In 2018 Anuja was awarded an honorary doctorate by Dundee University. She was appointed as a judicial commissioner for the Judicial Appointments Commission and was authorised to sit as a judge in the Court of Appeal Criminal Division. Anuja is a freeman of the City of London and is member of the  Haberdashers. In 2019, Anuja was appointed as a member of the LSO advisory board. From 2017-2020, she was a governor of the City Academy Hackney and in 2019 she was appointed as a governor of the new Haberdasher school, Borough Academy. In 2020 she was appointed as a trustee for the Mansion House Scholarships. In 2022 she as appointed onto the board of A Place 2B, a mental health charity.

Anuja was named in the GG2  2020 Asian Power List as the 19th Most Influential Asian in the UK.

Nkumbe Ekaney QC
Nkumbe is joint Head of Chambers at 1GC Family Law. He has an extensive High Court practice which encompasses all areas of Children Law. More specifically, he regularly acts in complex cases concerning serious allegations of non-accidental injury, including death, FII, sexual abuse and chronic neglect of children. He is particularly adept at dealing with the highly complex medical evidence which these cases often involve.

Nkumbe has acted for minority and immigrant parents accused of ritualistic abuse, as well as other forms of abuse justified on cultural and religious grounds, such as radicalisation. He was Leading Counsel for the father in the leading FGM case of B&G (No 2) [2015] EWFC 3.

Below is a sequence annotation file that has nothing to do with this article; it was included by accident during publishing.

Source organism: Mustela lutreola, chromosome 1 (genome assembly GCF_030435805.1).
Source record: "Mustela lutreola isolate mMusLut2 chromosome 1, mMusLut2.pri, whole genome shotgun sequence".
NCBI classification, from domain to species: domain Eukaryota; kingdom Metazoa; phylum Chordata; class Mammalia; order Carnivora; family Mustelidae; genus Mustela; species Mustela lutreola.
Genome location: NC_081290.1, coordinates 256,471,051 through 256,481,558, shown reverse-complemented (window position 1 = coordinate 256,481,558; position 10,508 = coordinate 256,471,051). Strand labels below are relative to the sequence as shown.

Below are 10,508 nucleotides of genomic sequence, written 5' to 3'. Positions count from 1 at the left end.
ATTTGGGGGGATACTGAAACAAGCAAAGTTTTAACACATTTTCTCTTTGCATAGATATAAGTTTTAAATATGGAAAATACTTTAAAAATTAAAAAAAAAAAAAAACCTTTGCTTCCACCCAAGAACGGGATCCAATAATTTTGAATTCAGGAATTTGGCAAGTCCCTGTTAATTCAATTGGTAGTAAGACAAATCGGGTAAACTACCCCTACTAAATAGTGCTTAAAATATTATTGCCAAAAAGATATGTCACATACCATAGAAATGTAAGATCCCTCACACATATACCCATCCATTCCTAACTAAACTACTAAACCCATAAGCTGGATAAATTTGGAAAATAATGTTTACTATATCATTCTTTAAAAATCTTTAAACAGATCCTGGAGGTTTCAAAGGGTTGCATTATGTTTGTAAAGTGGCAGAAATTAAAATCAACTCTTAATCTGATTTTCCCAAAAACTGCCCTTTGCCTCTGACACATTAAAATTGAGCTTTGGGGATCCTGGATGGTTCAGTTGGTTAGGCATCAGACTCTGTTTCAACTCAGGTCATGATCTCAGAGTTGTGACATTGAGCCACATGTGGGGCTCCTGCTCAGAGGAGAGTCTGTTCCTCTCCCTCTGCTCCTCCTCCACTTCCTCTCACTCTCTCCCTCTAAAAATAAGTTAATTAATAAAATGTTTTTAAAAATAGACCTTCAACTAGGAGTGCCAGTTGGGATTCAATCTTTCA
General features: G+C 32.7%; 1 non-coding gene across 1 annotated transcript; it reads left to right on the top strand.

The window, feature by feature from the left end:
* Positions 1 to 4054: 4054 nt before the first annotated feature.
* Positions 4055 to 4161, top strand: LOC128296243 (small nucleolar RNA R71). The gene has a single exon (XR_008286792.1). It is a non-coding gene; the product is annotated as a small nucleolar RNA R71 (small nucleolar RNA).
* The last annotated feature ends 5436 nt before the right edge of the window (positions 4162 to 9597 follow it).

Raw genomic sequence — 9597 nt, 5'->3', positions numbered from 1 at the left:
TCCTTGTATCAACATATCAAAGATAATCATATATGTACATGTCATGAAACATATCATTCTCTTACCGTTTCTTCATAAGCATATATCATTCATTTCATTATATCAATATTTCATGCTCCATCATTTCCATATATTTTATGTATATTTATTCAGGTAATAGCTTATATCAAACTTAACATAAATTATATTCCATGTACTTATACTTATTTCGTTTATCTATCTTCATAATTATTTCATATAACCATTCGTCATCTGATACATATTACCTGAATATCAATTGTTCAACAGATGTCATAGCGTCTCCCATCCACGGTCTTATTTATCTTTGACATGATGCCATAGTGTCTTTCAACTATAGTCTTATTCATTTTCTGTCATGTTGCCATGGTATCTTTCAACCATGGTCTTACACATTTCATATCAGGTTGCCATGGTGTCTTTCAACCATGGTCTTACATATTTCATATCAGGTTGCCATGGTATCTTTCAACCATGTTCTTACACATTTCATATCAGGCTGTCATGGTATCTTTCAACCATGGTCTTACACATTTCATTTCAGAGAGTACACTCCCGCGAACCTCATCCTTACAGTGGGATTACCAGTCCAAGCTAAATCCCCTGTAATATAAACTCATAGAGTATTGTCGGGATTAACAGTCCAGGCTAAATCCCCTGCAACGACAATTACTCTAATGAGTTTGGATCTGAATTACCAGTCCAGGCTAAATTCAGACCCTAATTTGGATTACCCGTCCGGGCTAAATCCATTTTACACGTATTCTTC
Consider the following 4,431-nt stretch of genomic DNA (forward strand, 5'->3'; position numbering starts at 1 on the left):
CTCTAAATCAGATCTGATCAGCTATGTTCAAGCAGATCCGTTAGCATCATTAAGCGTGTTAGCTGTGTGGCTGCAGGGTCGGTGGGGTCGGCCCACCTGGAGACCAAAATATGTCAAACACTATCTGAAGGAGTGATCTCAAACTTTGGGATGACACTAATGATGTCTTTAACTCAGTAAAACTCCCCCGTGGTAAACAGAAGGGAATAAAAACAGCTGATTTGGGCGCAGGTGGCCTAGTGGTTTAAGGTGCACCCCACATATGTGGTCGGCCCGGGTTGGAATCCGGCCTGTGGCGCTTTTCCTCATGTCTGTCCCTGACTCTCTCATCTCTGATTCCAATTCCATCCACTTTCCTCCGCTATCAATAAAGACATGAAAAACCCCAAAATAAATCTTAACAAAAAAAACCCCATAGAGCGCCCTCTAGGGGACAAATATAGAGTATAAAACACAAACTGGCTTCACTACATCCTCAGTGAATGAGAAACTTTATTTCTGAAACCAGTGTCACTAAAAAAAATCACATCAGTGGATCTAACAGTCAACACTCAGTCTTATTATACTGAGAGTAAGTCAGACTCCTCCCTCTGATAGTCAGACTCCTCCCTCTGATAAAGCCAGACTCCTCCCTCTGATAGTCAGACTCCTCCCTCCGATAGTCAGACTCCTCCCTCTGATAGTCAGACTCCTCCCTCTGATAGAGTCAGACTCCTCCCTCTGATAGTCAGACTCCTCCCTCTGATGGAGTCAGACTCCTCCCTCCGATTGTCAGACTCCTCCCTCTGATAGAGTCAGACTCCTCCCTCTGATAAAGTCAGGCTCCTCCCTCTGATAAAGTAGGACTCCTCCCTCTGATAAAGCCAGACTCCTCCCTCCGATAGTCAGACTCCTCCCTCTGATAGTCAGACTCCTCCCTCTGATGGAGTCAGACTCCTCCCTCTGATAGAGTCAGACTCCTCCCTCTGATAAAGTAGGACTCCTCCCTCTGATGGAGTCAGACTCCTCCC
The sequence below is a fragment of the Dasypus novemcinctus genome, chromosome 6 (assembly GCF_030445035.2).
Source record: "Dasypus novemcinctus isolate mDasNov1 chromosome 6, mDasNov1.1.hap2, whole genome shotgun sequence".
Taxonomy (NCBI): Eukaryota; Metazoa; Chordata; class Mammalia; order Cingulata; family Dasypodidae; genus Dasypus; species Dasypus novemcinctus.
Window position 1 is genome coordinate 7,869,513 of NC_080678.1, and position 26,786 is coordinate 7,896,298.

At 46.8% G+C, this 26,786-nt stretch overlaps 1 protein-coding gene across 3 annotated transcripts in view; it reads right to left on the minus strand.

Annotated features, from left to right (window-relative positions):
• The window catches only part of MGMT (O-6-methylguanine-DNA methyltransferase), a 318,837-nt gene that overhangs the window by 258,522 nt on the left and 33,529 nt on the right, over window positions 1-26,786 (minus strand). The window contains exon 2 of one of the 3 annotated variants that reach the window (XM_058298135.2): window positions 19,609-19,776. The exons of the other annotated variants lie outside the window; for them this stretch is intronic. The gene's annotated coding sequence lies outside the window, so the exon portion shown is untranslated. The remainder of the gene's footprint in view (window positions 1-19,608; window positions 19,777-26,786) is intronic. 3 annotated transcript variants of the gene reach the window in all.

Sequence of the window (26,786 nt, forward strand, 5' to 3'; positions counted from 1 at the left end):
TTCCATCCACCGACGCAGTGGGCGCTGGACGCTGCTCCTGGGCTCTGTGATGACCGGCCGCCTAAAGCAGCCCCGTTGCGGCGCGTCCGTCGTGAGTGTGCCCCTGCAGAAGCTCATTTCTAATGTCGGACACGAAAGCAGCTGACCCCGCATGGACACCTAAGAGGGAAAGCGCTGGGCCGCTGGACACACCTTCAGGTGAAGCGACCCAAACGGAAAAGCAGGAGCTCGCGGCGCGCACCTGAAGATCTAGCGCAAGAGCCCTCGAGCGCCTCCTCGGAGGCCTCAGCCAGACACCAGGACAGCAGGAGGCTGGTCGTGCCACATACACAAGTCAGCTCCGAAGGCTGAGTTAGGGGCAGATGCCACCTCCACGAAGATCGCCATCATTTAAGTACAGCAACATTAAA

In Private Law, Nkumbe’s practice includes cases which contain allegations of serious physical, emotional or sexual abuse of children by their parents.

Nkumbe has been ranked as a Leading Individual in Legal Directories since 2008. He is renowned not only for the thorough way in which he approaches these sensitive cases, but for his relaxed, charming and yet polished advocacy style and his excellent client-care. He has been a Deputy High Court Judge since 2017.

Maya Sikand QC
Maya is ranked in Tier 1 for Civil Liberties in the Legal 500 and ranked in Band 1 for Police Law in Chambers & Partners. She was shortlisted for Civil Liberties and Human Rights Junior of the Year by Legal 500 UK Awards 2020, and Public Law Junior of the Year by Legal 500 UK Awards 2018.

Maya has established her career across both public and private law claims with a commitment to providing a voice to the marginalised. She started her working life as an advocate and campaigner for women and girls fleeing domestic violence, sexual abuse, forced marriages and other exploitation in the NGO sector. She began her legal career as a paralegal in a leading firm of solicitors before embarking on crime and human rights pupillages at Two Garden Court and Doughty Street Chambers. This invaluable experience means that she brings an intersectional approach to her legal work.

She is an editor of the leading criminal textbook Archbold and a contributor to Human Trafficking and Modern Slavery: Law and Practice (Bloomsbury Professional, Second Edition, 2020) (see publications below). She sits as a Recorder (in Crime).